USS Charleston (PG-51)

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USS Charleston
USS Charleston
United States
Name: USS Charleston
Namesake: Charleston, South Carolina
Builder: Charleston Naval Yard, Charleston, SC
Laid down: 27 October 1934
Launched: 25 February 1936
Sponsored by: Mrs. C.L.B. Rivers
Commissioned: 8 July 1936
Decommissioned: 10 May 1946
Identification: Hull symbol:PG-51
Commissioned: 25 March 1948 Transferred to the Massachusetts Maritime Academy
Decommissioned: 1957 Last cruise for the Maritime Academy
Honors and
Fate: Sold
Notes: Sold to an Italian investor and planned to be converted into a floating night club/hotel
General characteristics [1]
Class and type: Erie-class gunboat
  • 2,000 long tons (2,000 t) (standard)
  • 2,715 long tons (2,759 t) (full load)
  • 328 ft 6 in (100.13 m) o/a
  • 308 ft (94 m) p.p.
Beam: 41 ft 3 in (12.57 m)
Draft: 14 ft 10 in (4.52 m) (full load)
Installed power: 6,200 shp (4,600 kW)
Speed: 19.6 kn (22.6 mph; 36.3 km/h)
Range: 12,000 nmi (14,000 mi; 22,000 km) at 12 kn (14 mph; 22 km/h)
Complement: 236
Aircraft carried: 1 × floatplane "Kingfisher"

USS Charleston (PG-51), the fourth vessel to carry her name, was the second of two Erie-class patrol gunboats. Launched from the Charleston Navy Yard on 25 February 1936, and commissioned on 8 July 1936, under the command of Captain Robert King Awtrey, and was part of the Atlantic Fleet.

Inter-war period[edit]

Charleston sailed from Norfolk, Virginia on 24 February 1937 to join Squadron 40T, in which she visited Dubrovnik, Yugoslavia, Trieste, Naples, Italy, and Algiers before returning to the Charleston Navy Yard for updating on 24 April. On 9 July, she sailed to Balboa, Panama for extensive training and combat exercises in the Panama area before returning north back to Charleston on 1 March 1938.

From 21 April-3 October 1938, and from 4 January 1939 – 27 June 1940, she returned to the Caribbean to conduct off-shore patrols and good will visits, and on the second trip she served as flagship. On September 1940, she cleared Norfolk, Virginia and headed for Seattle, Washington. From there, she headed to Alaska to the 13th Naval District. From 6 November 1940 – 27 November 1941, she made five cruises from Seattle to the Aleutians.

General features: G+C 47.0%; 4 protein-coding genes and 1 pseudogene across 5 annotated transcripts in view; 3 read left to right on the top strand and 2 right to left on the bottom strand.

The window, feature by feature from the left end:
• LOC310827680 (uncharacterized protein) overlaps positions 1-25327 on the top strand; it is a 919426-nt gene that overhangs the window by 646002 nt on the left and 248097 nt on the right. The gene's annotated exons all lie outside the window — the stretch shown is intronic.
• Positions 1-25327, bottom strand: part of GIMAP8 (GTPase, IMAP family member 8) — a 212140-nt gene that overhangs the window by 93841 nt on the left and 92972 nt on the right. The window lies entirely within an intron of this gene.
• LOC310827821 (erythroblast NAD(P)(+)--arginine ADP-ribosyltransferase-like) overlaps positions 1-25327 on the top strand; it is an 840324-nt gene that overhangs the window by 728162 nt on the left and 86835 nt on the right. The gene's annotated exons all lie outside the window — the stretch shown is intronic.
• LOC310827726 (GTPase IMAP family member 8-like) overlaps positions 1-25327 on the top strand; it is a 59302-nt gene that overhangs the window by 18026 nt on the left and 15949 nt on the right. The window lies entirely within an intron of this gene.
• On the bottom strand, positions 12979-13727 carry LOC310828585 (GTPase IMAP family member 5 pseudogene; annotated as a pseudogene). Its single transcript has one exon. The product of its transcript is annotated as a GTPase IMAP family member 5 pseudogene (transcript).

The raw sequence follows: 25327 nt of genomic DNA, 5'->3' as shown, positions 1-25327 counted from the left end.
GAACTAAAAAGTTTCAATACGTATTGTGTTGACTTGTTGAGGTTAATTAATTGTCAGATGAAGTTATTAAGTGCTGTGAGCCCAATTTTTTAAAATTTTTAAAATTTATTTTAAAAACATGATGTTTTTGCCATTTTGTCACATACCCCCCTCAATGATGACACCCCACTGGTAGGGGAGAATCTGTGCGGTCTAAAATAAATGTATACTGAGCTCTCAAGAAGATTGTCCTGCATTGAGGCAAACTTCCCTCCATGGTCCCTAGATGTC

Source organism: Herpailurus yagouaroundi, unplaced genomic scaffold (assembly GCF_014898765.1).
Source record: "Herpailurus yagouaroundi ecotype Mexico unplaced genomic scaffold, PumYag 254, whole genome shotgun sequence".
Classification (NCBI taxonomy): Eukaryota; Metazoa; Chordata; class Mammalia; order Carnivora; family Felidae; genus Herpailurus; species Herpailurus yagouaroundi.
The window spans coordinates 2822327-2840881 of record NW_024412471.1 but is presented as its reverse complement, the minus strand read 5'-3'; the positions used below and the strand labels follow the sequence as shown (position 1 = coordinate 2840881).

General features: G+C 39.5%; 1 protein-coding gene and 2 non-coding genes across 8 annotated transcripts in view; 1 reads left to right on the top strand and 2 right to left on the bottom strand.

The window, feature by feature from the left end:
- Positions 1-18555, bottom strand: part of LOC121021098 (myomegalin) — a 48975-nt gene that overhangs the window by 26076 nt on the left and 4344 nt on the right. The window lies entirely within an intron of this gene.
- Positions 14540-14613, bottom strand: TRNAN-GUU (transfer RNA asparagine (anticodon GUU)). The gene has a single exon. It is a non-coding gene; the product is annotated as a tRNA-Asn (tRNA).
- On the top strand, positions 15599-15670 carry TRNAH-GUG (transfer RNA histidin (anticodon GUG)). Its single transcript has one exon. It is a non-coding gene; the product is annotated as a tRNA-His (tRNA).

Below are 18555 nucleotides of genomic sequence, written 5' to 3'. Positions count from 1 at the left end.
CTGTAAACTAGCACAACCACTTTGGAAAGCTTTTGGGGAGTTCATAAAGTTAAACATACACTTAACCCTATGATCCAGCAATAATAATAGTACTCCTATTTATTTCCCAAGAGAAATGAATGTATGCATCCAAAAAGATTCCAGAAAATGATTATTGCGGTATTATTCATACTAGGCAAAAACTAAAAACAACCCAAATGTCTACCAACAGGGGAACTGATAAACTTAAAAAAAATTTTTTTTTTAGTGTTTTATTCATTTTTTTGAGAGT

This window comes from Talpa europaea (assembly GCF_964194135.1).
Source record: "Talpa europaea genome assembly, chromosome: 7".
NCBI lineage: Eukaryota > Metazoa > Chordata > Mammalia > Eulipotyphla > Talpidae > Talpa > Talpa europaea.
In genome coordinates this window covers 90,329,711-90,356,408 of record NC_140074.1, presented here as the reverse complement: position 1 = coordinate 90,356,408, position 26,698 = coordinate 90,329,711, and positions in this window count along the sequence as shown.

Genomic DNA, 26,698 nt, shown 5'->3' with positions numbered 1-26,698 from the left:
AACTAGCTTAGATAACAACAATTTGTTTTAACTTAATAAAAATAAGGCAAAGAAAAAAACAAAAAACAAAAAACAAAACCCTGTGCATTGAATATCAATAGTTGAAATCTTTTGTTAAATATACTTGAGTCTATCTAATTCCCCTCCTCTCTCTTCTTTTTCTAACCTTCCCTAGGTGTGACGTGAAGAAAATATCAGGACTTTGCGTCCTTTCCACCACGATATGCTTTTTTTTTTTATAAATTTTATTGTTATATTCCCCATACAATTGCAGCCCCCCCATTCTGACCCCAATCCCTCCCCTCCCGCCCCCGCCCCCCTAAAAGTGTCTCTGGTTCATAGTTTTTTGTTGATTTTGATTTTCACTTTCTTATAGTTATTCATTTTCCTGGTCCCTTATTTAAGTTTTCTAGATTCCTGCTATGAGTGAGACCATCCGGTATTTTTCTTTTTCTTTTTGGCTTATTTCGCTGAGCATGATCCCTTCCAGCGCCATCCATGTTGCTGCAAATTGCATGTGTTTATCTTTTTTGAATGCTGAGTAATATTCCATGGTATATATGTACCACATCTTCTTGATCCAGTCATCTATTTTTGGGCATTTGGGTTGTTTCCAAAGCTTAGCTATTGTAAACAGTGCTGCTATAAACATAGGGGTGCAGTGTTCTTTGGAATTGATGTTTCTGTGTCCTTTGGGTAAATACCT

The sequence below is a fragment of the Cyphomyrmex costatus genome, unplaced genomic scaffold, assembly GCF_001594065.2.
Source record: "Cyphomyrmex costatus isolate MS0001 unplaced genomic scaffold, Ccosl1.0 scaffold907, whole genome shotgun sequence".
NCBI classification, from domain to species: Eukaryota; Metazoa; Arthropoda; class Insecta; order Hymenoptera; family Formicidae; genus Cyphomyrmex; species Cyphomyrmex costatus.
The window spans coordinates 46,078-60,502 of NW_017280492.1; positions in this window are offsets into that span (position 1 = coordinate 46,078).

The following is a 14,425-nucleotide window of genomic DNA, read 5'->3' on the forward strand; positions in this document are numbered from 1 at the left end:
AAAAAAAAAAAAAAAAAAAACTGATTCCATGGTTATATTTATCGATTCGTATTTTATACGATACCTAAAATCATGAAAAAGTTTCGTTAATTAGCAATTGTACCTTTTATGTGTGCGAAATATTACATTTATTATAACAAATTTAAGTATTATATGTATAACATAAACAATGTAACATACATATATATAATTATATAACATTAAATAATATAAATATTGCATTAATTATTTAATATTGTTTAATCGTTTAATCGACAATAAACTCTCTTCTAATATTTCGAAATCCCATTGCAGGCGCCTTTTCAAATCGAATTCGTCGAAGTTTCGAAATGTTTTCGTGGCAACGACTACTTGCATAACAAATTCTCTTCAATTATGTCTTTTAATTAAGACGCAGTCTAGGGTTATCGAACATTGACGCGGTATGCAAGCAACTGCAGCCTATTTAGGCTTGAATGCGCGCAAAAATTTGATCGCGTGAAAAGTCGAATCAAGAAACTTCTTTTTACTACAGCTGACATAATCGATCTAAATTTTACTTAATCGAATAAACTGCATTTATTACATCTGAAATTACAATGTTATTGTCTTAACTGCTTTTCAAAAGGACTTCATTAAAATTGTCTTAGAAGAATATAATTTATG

World War II[edit]

Upon the entry of the United States into World War II, Charleston intensified the schedule of patrol and convoy escort duties necessary to protect this far-northern region, and except for four voyages to west coast ports for maintenance, she operated from Dutch Harbor or Kodiak, Alaska throughout the war. Along with her escort and patrol duties, she carried out such missions as landing reconnaissance parties, aiding stricken ships, and taking part in the operations at Attu Island, which was assaulted on 11 May 1943. Two days later, Charleston arrived to bring her firepower to support Army troops ashore, bombarding Chichagof Harbor, Alaska, and screening the transports lying off the island. During the attack of Japanese bombers on 22 May, she evaded aerial torpedoes by radical maneuvering, while splashing one enemy plane and helping to drive off the others. She provided call fire until the island was secured, and supported its occupation through convoy escort runs between Attu and Adak Islands.

At the close of the war, Charleston prepared for Far Eastern duty, and on 25 November 1945 arrived at Hong Kong. She also visited Shanghai before returning to San Francisco, California on 4 March 1946. Here she was decommissioned on 10 May and transferred to the Massachusetts Maritime Academy on 25 March 1948.

Charleston served as the training ship for the Massachusetts Maritime Academy from 1948-1959. In 1959, she was returned to the US Maritime Administration for final disposition.



  1. ^ Wolfgang Hechler and Ron Reeves. "Charleston (PG 51)". NavSource Online. Retrieved March 17, 2015.

This article incorporates text from the public domain Dictionary of American Naval Fighting Ships. The entry can be found here.